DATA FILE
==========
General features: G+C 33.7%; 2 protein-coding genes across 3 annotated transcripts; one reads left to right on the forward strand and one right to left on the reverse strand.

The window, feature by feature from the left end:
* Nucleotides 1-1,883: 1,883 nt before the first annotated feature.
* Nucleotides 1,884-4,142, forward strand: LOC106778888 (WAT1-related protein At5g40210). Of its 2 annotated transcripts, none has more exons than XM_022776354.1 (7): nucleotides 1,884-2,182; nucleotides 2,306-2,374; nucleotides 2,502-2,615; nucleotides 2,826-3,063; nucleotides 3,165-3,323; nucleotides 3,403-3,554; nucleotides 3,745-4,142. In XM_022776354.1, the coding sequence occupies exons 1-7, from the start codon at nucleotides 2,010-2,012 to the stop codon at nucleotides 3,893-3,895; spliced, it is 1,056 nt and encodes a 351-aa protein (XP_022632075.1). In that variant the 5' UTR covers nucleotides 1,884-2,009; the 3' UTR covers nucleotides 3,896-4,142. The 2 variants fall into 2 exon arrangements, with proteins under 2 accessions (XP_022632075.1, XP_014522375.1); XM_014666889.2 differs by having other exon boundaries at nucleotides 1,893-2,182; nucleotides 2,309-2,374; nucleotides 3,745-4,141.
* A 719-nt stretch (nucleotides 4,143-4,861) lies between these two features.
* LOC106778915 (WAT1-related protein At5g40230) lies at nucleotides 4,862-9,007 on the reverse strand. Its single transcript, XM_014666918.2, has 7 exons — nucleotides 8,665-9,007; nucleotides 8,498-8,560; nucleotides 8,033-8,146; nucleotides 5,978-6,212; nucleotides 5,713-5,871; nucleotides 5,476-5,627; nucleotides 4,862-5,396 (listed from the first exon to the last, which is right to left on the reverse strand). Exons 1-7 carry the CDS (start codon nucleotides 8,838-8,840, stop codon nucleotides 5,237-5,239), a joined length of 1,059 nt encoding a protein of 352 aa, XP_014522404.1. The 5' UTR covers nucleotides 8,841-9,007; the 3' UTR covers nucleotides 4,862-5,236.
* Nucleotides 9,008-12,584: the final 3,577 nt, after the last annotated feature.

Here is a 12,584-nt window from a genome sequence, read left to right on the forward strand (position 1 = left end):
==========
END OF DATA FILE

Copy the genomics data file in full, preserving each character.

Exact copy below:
General features: G+C 33.7%; 2 protein-coding genes across 3 annotated transcripts; one reads left to right on the forward strand and one right to left on the reverse strand.

The window, feature by feature from the left end:
* Nucleotides 1-1,883: 1,883 nt before the first annotated feature.
* Nucleotides 1,884-4,142, forward strand: LOC106778888 (WAT1-related protein At5g40210). Of its 2 annotated transcripts, none has more exons than XM_022776354.1 (7): nucleotides 1,884-2,182; nucleotides 2,306-2,374; nucleotides 2,502-2,615; nucleotides 2,826-3,063; nucleotides 3,165-3,323; nucleotides 3,403-3,554; nucleotides 3,745-4,142. In XM_022776354.1, the coding sequence occupies exons 1-7, from the start codon at nucleotides 2,010-2,012 to the stop codon at nucleotides 3,893-3,895; spliced, it is 1,056 nt and encodes a 351-aa protein (XP_022632075.1). In that variant the 5' UTR covers nucleotides 1,884-2,009; the 3' UTR covers nucleotides 3,896-4,142. The 2 variants fall into 2 exon arrangements, with proteins under 2 accessions (XP_022632075.1, XP_014522375.1); XM_014666889.2 differs by having other exon boundaries at nucleotides 1,893-2,182; nucleotides 2,309-2,374; nucleotides 3,745-4,141.
* A 719-nt stretch (nucleotides 4,143-4,861) lies between these two features.
* LOC106778915 (WAT1-related protein At5g40230) lies at nucleotides 4,862-9,007 on the reverse strand. Its single transcript, XM_014666918.2, has 7 exons — nucleotides 8,665-9,007; nucleotides 8,498-8,560; nucleotides 8,033-8,146; nucleotides 5,978-6,212; nucleotides 5,713-5,871; nucleotides 5,476-5,627; nucleotides 4,862-5,396 (listed from the first exon to the last, which is right to left on the reverse strand). Exons 1-7 carry the CDS (start codon nucleotides 8,838-8,840, stop codon nucleotides 5,237-5,239), a joined length of 1,059 nt encoding a protein of 352 aa, XP_014522404.1. The 5' UTR covers nucleotides 8,841-9,007; the 3' UTR covers nucleotides 4,862-5,236.
* Nucleotides 9,008-12,584: the final 3,577 nt, after the last annotated feature.

Here is a 12,584-nt window from a genome sequence, read left to right on the forward strand (position 1 = left end):